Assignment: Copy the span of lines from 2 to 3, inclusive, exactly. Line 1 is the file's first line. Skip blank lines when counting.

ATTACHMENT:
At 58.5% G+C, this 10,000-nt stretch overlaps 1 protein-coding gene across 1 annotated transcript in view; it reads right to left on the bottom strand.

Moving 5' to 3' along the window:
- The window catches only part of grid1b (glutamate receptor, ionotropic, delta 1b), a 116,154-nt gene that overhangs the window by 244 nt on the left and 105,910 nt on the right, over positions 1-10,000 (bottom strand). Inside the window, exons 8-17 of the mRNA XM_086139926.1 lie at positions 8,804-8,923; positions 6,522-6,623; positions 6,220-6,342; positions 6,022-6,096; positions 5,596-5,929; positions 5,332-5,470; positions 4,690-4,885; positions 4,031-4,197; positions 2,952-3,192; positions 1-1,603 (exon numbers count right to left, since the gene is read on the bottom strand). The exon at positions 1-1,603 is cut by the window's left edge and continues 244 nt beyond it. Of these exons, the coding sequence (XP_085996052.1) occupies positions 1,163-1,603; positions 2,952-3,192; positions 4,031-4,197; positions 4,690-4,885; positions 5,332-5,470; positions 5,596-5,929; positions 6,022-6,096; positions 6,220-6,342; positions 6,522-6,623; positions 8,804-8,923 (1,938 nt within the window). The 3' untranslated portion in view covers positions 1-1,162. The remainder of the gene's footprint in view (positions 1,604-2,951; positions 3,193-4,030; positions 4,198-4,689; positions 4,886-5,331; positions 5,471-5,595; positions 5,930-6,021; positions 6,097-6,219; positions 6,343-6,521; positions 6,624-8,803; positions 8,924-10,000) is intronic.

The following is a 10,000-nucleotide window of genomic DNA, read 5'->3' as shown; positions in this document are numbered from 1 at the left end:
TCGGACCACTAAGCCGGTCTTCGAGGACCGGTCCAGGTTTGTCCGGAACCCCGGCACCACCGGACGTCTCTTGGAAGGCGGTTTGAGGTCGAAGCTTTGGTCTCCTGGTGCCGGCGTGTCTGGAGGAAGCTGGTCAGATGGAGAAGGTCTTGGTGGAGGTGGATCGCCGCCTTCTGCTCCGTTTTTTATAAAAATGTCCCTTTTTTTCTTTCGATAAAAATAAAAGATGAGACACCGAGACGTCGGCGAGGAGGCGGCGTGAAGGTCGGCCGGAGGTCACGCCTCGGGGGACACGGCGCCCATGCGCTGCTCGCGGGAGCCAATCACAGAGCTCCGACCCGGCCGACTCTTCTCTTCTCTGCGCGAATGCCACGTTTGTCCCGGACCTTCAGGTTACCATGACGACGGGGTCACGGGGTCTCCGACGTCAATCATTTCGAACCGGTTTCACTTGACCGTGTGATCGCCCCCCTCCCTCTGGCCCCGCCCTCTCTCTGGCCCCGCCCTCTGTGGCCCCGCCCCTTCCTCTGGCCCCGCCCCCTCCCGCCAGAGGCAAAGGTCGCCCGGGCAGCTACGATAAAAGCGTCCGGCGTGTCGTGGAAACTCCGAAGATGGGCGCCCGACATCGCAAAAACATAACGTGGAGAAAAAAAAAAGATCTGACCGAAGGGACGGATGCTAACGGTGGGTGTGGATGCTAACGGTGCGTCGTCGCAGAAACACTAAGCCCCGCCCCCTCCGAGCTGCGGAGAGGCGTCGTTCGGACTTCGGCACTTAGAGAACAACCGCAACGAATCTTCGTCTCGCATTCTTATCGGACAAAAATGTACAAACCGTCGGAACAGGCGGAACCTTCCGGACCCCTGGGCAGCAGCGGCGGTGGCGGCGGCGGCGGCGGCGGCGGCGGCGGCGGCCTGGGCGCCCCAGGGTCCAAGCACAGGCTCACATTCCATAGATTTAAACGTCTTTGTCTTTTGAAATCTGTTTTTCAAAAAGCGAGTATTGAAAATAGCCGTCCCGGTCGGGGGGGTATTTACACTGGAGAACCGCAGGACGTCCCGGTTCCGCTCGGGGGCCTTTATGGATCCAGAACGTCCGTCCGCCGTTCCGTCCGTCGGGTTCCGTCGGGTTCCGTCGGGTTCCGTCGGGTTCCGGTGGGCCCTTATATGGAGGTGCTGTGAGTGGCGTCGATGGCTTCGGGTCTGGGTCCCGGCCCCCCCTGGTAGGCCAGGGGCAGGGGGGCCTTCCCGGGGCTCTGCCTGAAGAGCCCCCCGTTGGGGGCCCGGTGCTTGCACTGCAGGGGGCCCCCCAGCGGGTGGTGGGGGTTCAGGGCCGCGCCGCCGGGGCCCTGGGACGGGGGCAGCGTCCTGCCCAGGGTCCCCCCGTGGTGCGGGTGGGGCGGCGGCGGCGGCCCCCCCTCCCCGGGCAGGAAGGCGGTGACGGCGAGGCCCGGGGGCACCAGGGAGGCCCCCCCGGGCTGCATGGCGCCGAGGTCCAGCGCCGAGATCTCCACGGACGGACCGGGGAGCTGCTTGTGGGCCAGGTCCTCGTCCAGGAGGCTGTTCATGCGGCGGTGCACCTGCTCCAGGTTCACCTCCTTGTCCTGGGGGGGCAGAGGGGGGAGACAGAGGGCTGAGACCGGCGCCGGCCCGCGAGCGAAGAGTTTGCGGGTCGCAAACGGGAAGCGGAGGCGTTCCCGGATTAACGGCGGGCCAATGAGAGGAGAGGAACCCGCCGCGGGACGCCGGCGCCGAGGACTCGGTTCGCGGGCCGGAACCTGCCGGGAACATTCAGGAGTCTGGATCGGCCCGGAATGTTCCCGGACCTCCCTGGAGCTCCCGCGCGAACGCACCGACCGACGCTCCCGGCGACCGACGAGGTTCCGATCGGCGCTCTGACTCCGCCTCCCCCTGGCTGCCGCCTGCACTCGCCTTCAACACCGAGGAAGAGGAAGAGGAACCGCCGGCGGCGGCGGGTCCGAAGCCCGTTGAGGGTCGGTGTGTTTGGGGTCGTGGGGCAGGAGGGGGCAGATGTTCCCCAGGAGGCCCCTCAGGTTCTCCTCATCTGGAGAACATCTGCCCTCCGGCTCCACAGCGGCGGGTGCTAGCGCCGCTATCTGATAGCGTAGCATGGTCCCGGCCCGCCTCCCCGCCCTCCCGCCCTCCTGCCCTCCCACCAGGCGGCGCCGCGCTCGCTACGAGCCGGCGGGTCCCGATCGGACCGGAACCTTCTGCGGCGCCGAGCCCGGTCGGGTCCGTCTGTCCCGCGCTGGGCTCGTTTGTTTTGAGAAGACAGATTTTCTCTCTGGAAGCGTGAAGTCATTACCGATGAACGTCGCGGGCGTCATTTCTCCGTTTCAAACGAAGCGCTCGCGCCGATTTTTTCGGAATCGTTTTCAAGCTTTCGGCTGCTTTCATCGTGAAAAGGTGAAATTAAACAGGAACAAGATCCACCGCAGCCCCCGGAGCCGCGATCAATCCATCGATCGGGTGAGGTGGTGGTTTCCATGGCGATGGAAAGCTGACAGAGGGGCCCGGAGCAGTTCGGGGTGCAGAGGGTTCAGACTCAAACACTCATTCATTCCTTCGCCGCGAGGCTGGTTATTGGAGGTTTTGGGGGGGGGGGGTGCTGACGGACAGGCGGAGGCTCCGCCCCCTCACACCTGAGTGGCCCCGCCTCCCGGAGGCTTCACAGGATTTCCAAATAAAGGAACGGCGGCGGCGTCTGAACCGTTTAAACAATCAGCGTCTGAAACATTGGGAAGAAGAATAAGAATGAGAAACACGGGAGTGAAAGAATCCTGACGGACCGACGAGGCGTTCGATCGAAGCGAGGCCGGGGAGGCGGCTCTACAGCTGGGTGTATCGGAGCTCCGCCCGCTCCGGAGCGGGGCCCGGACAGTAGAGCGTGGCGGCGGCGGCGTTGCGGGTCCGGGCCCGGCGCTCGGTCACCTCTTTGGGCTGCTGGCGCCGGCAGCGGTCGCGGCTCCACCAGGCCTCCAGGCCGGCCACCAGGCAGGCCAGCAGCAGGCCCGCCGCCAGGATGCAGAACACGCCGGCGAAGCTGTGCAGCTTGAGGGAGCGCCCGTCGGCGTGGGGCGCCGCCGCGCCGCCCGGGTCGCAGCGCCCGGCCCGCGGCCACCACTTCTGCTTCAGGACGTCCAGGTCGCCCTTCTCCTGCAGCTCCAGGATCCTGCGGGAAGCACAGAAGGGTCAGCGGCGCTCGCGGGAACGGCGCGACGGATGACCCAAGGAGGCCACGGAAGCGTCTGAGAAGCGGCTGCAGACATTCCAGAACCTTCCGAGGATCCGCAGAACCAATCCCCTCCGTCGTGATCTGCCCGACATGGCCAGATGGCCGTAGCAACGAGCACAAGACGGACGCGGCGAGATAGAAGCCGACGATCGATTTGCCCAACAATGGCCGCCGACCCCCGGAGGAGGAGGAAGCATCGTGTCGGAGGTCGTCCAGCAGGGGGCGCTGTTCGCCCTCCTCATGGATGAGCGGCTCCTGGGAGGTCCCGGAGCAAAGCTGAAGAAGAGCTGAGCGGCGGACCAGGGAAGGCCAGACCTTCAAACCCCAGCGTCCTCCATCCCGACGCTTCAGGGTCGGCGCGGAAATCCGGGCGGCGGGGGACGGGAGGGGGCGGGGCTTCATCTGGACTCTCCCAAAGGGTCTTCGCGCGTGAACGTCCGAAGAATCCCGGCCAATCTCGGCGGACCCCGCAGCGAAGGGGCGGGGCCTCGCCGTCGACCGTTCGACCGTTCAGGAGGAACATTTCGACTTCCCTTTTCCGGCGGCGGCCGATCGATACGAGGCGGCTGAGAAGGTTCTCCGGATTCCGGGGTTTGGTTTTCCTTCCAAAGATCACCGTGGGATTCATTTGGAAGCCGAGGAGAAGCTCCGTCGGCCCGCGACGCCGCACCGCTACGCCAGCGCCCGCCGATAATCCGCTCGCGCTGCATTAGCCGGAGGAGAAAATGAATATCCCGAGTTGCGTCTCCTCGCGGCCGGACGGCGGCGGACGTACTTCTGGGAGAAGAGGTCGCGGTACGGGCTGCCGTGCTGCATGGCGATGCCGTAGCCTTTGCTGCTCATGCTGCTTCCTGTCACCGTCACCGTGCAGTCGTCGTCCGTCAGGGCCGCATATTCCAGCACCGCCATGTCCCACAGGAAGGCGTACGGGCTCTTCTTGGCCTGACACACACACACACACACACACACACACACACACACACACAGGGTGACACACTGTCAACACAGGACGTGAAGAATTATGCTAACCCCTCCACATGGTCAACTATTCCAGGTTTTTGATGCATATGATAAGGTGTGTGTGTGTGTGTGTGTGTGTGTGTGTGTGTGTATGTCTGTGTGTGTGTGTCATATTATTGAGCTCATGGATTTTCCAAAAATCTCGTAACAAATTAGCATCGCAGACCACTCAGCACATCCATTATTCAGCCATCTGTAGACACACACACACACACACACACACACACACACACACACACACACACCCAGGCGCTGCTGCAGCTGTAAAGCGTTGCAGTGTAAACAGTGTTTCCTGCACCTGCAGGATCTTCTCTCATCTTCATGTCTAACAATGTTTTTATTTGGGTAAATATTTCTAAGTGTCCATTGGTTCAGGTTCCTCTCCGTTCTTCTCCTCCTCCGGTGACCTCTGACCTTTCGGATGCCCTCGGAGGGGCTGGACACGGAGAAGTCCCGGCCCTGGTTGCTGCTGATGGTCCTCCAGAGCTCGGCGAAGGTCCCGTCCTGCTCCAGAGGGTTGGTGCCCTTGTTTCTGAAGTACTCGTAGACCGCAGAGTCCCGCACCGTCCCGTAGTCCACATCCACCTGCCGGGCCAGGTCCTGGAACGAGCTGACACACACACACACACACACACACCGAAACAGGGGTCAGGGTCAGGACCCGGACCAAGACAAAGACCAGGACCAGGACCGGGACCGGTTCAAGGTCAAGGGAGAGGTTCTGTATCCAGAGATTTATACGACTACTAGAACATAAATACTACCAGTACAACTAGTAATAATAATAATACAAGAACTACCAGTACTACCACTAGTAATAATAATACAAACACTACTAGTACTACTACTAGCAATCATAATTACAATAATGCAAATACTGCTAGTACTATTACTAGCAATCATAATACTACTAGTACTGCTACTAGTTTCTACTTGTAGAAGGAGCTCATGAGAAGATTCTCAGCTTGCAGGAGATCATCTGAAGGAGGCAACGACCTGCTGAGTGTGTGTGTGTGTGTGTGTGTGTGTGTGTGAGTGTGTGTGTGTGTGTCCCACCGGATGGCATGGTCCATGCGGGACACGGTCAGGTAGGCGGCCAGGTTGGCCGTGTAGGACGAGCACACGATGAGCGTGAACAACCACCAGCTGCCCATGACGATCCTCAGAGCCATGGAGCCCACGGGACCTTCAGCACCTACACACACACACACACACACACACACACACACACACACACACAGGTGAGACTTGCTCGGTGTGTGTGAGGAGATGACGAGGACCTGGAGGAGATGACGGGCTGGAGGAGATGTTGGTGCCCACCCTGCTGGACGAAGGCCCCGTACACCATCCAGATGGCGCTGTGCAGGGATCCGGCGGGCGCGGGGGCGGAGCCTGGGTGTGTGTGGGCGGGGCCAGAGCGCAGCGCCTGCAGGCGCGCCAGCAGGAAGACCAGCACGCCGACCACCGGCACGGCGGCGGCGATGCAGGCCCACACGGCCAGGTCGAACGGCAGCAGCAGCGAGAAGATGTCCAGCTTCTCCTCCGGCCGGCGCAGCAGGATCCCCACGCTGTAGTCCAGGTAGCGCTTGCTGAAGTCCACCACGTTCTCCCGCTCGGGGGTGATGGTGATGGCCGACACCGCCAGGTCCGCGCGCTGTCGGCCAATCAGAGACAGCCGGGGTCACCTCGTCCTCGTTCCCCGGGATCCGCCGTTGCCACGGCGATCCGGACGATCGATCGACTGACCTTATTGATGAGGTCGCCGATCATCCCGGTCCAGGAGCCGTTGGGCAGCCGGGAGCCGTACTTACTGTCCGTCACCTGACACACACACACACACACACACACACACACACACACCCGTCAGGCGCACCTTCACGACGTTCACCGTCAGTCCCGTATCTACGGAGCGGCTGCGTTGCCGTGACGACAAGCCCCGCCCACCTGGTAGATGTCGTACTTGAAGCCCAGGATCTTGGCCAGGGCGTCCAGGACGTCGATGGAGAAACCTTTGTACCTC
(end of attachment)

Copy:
Moving 5' to 3' along the window:
- The window catches only part of grid1b (glutamate receptor, ionotropic, delta 1b), a 116,154-nt gene that overhangs the window by 244 nt on the left and 105,910 nt on the right, over positions 1-10,000 (bottom strand). Inside the window, exons 8-17 of the mRNA XM_086139926.1 lie at positions 8,804-8,923; positions 6,522-6,623; positions 6,220-6,342; positions 6,022-6,096; positions 5,596-5,929; positions 5,332-5,470; positions 4,690-4,885; positions 4,031-4,197; positions 2,952-3,192; positions 1-1,603 (exon numbers count right to left, since the gene is read on the bottom strand). The exon at positions 1-1,603 is cut by the window's left edge and continues 244 nt beyond it. Of these exons, the coding sequence (XP_085996052.1) occupies positions 1,163-1,603; positions 2,952-3,192; positions 4,031-4,197; positions 4,690-4,885; positions 5,332-5,470; positions 5,596-5,929; positions 6,022-6,096; positions 6,220-6,342; positions 6,522-6,623; positions 8,804-8,923 (1,938 nt within the window). The 3' untranslated portion in view covers positions 1-1,162. The remainder of the gene's footprint in view (positions 1,604-2,951; positions 3,193-4,030; positions 4,198-4,689; positions 4,886-5,331; positions 5,471-5,595; positions 5,930-6,021; positions 6,097-6,219; positions 6,343-6,521; positions 6,624-8,803; positions 8,924-10,000) is intronic.